There are several ways to avoid loading the same file twice. The first technique is to call require using the absolute path of the file. Since every file only has one absolute path, Kernal#require will not get confused. To get the absolute path, we can use File.expand_path as shown in the following example.
# file: ok.rb
puts "#{__FILE__} loaded"

# file: run_me.rb
require File.expand_path('././ok') #=> C:/ruby/require/expand_path/ok.rb loaded
require File.expand_path('ok') #=>

Another effective technique is using indirection. That is, require a file that requires other files. This technique works really well for loading libraries and gems. The first file may get loaded multiple times because of arguments to Kernel#require. But once inside this file, all calls to Kernel#require are the same. So the sub-files are not loaded multiple times. The following example illustrates this solution.

# file: run_me.rb
require 'base' #=> ./required_by_base.rb loaded
require '././base'

# file: base.rb
$:.unshift(File.expand_path(File.dirname(__FILE__))) unless
$:.include?(File.dirname(__FILE__)) || $:.include?(File.expand_path(File.dirname(__FILE__)))

require 'required_by_base'

# file: required_by_base.rb
puts "#{__FILE__} loaded"

See how "base.rb" is required twice using different file paths. Kernel#require actually loaded "base.rb" twice. But "base.rb" didn't do anything except call Kernel#require to load other files. Since the parameter 'required_by_base' was the same in both calls, "required_by_base.rb" was only loaded once.

The first two lines of "base.rb" add the current directory to the search path. This wasn't really necessary for this example since the "required_by_base.rb" file is in the same directory. However, if the require used a relative path to another directory, it would have failed. By adding the current directory to the front of the search path this ensures the correct files are loaded.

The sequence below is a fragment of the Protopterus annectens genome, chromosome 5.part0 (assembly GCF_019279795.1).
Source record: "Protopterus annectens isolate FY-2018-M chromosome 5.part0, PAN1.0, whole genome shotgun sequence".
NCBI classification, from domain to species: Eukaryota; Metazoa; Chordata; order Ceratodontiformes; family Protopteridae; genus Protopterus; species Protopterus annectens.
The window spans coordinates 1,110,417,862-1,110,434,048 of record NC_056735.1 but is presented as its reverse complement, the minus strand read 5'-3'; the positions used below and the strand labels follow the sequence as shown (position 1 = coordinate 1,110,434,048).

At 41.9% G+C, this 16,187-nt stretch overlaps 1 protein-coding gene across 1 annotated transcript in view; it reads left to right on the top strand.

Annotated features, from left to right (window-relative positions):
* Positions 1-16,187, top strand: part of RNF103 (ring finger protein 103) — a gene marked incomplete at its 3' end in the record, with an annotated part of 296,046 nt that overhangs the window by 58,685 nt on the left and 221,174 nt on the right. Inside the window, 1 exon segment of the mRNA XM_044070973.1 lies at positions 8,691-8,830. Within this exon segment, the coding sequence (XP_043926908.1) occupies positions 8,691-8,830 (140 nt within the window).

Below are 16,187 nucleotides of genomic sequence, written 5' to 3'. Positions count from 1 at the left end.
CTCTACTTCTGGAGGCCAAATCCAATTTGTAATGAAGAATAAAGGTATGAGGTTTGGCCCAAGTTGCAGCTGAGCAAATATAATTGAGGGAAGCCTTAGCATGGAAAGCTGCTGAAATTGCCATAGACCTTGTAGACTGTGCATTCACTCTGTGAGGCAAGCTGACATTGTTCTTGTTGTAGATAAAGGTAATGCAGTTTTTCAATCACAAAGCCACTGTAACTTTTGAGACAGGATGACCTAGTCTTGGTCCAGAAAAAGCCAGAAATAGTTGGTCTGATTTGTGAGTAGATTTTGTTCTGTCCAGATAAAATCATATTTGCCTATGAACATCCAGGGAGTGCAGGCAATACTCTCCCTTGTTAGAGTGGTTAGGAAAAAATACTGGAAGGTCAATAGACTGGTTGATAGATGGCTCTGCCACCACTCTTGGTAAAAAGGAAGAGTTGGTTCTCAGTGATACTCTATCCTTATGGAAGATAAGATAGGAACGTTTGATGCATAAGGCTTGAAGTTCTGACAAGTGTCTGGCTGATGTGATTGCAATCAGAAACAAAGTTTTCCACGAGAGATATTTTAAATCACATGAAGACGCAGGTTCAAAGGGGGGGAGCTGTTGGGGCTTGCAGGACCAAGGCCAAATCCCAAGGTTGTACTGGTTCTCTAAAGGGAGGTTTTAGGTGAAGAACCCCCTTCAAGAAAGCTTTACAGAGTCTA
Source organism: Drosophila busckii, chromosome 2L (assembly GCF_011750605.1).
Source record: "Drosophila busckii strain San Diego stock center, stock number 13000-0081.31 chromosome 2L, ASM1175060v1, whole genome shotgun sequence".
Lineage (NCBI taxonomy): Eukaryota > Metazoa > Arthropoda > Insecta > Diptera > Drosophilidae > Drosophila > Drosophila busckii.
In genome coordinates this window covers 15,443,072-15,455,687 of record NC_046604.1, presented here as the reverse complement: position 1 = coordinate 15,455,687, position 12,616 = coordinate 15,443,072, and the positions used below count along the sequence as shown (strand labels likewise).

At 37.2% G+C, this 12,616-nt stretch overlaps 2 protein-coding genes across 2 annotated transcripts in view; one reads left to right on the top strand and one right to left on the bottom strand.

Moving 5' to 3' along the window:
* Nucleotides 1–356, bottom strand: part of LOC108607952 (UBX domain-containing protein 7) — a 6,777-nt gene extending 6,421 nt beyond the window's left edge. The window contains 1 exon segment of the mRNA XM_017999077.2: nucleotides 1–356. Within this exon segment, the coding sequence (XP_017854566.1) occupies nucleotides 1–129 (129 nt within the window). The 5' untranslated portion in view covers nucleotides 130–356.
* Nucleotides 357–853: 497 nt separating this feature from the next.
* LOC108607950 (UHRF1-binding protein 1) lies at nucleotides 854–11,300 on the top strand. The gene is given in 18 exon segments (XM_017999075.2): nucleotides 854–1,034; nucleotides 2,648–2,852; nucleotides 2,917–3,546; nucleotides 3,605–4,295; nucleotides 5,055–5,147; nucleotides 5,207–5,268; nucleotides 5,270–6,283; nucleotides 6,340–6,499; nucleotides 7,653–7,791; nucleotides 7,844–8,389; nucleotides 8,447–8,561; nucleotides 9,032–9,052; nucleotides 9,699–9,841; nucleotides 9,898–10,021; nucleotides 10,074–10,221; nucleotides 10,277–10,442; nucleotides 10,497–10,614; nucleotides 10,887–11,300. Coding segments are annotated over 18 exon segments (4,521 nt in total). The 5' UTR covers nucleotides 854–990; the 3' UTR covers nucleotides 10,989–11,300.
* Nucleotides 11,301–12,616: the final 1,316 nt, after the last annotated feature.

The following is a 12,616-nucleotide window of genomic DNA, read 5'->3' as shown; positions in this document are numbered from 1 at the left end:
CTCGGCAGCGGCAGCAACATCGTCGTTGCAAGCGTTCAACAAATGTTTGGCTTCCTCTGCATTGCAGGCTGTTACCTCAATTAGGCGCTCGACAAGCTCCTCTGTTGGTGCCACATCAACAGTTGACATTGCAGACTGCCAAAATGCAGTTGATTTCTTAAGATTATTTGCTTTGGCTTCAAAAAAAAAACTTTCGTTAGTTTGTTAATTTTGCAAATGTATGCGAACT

If you look closely, you will see that the File.expand_path is used to put the absolute path into the search path. This avoids adding the same path twice.

Wednesday, May 02, 2007

DLR is here! Ruby soon to follow!

IronPython (2.0 Alpha) is now available with the Dynamic Language Runtime (DLR).

Microsoft also announced support for JScript on the DLR. They say releases of Ruby and VB will soon follow. (source: Jim Hugunin's Thinking Dynamic: A Dynamic Language Runtime)

This is great news to me.

Wednesday, April 25, 2007

Microsoft to support dynamic languages?

ZDNet published news that Microsoft will publish a "Dynammic Language Runtime" (DLR) to provide support for dynamic languages like Ruby to run on the .Net CLR.  This is great news to me.  I've tried many dynamic languages for .Net, but haven't found anything I could use in production.  IronPython is the best I've found.  But you can't fully integrate it into existing C# projects.  IronPython can use C# classes, but C# can't use IronPython classes.  I cant wait until the day I can run Ruby on .Net, with full integration to non-dynamic language projects.

Wednesday, April 18, 2007


I been using RSpec for about 1 week now. I must say I really love it. Anyone who has worked with me knows I'm a test-first style developer. Now I switched to a spec-first developer!